Seeing us through to the end of the year we’ve reached out to a number of our favourite artists and cultural creatives to join us in celebrating good things. A bunch of five things that make their world go around, inspire them or just need celebrating for what they are. There’s no theme here. It’s no kind of “best of year” round-up. These are just five things of the many things identified as making the world a better place to be. We’re all about positivity. Almost all of the time. We promise…
Songe Riddle is an artist and animator based in Los Angeles. He’s worked on the hit US comedy series “Sherman's Showcase” and his paintings, influenced by comic books and pop culture, blow us away every time we see them. Here’s Songe’s guide to five things that make him tick.
The father of the movie poster illustration. There was a time before every design studio had a dozen photoshoppers on staff, when movie posters were actually painted by illustrators. Peak was one a group of people that came out of the “Mad Men” era of American Lifestyle illustrators. Agency guys that struck out on their own as freelancers, that defined illustration as a trade. He was incredibly prolific. He did illustration for Sport's Illustrated, a ton of TV guide covers. But he is probably best known for his movie poster illustrations.
As a kid growing up in the 70s and 80s, it was impossible not to have come across his work. The poster for Superman the Movie, Apocalypse Now, Any Which Way But Loose, and all of the Star Trek movie posters up until his passing in 1991. There were a few guys that blew my young artist mind during the era of the illustrated movie poster. Richard Amsel. Bob McGinnis. David Grove. Bernie Fuchs. And dear god, Drew Struzan. But Bob Peak was the king. I still look at his work now and I'm totally fascinated, trying to figure out how he did what he did. From what I understand, he had a method of curing pastels that he took with him to his grave. About six years ago his son Thomas Peak, a great illustrator in his own right - check out the poster for the original A Nightmare on Elm Street - put out a giant hard cover art book collecting all of Bob Peak's work. It is the most beautiful object that I own.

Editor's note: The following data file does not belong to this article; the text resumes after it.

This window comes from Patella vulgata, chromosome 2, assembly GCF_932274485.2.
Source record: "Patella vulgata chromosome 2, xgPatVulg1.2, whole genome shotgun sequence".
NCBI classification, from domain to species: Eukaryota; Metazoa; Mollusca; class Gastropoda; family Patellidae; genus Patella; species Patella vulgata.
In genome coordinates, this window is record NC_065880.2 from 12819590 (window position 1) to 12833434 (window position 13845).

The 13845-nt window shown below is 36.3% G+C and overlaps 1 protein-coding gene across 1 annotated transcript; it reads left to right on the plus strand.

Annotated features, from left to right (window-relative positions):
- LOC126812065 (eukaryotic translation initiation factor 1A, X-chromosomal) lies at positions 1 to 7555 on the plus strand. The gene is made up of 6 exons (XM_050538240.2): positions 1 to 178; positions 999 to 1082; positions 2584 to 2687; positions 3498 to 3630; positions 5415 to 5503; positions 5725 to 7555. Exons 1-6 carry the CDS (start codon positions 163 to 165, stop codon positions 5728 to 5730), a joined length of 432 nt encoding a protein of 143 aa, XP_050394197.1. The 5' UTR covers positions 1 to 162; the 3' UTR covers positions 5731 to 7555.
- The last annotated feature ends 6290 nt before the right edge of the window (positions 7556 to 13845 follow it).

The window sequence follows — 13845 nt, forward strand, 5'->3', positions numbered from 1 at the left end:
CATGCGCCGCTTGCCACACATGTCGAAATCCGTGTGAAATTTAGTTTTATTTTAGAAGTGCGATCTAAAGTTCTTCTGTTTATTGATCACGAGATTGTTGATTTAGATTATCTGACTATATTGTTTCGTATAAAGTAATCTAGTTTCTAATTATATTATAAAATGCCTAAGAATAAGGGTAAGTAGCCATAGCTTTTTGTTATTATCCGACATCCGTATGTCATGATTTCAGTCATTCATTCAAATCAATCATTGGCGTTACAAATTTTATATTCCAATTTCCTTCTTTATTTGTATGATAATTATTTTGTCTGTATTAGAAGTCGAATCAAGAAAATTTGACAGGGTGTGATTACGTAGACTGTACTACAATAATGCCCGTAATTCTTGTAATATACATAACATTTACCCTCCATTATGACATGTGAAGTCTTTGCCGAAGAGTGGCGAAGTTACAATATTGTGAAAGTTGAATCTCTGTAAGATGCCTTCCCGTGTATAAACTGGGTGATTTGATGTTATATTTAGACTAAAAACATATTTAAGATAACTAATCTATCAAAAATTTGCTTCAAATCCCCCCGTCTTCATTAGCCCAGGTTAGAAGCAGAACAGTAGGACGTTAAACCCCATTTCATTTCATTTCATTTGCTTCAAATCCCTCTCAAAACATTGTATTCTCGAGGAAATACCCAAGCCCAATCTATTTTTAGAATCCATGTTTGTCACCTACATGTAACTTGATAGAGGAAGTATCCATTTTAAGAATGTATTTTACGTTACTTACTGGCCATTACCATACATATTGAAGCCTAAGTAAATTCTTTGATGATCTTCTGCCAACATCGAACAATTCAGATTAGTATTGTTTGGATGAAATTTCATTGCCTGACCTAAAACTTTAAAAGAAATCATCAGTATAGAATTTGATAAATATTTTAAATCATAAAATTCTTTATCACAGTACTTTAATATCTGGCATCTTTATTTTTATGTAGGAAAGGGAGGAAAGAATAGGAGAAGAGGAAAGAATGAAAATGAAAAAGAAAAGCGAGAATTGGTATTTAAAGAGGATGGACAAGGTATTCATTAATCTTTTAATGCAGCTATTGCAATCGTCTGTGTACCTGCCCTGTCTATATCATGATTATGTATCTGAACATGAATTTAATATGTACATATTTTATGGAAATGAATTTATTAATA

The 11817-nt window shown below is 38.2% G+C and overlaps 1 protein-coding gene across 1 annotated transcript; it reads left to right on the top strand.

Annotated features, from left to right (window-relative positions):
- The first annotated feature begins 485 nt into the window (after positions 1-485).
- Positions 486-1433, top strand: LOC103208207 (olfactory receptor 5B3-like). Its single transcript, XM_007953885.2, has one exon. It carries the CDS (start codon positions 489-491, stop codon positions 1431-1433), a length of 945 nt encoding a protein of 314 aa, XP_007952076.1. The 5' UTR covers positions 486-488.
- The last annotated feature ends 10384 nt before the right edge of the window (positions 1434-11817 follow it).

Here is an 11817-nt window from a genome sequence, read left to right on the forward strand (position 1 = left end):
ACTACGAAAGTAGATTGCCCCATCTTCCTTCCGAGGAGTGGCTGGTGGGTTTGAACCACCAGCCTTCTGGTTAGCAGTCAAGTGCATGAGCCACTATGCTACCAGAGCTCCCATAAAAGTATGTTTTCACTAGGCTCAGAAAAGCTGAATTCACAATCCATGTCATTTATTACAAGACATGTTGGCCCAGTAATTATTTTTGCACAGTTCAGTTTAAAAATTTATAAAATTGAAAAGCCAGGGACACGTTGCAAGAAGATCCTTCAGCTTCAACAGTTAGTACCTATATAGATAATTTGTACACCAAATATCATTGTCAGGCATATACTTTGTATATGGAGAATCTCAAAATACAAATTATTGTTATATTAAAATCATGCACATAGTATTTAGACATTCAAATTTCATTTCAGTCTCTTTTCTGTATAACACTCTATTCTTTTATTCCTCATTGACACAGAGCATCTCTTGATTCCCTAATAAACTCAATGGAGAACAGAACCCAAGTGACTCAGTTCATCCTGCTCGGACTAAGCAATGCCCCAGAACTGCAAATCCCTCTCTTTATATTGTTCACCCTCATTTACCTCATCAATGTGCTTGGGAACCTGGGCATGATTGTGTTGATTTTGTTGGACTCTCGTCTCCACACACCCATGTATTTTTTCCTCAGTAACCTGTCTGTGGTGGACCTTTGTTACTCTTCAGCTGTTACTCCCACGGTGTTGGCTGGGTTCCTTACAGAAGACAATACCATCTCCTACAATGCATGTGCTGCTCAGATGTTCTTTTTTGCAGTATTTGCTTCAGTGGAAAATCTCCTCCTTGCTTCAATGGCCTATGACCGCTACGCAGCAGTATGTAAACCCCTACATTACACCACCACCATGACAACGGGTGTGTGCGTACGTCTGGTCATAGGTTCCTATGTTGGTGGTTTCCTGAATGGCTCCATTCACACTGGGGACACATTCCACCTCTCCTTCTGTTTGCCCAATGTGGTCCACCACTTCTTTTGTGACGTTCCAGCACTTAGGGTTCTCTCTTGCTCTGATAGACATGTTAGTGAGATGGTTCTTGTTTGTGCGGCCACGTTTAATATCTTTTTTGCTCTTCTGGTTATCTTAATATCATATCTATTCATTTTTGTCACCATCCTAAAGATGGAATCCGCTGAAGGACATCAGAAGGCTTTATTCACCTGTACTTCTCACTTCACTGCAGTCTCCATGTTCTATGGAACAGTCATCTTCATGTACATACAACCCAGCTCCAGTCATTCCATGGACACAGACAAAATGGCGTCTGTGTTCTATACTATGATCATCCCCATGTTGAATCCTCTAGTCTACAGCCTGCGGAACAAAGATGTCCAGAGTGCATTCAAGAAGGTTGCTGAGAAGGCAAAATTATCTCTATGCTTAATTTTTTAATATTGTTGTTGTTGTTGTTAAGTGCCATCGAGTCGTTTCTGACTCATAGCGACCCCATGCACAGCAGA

The first computer game company, and in my mind still the greatest. Marc Blank and Dave Lebling, working in MIT's computer science labs in 1977, created what was originally called “The Colossal Cave Adventure”, a text based adventure game that was eventually crystallized as a game called ZORK. ZORK was the beginning of an entire line of games written in the same style, some with special features like minor inventories or customizable spell books. All of them were published by Lebling and Blank's company Infocom, which the founded with fellow programmers Tim Anderson, Joel Berez, Marc Blank, Mike Broos, Scott Cutler, Stu Galley, Dave Lebling, J. C. R. Licklider, Chris Reeve, and Al Vezza.
The first one I ever played was “Zork II: The Wizard of Frobozz”. And boy did I play it. The games were cosmically obtuse, limited by the power of the computers of the day. But it was amazing what they were able to accomplish. An entire universe on a floppy disk, that read like a book but allowed me to do pretty much anything I could ask it to. Pick up sword. Hit troll with sword. Dance with troll. Kiss lizard. Kill lizard. Kick bucket. Kicking the bucket...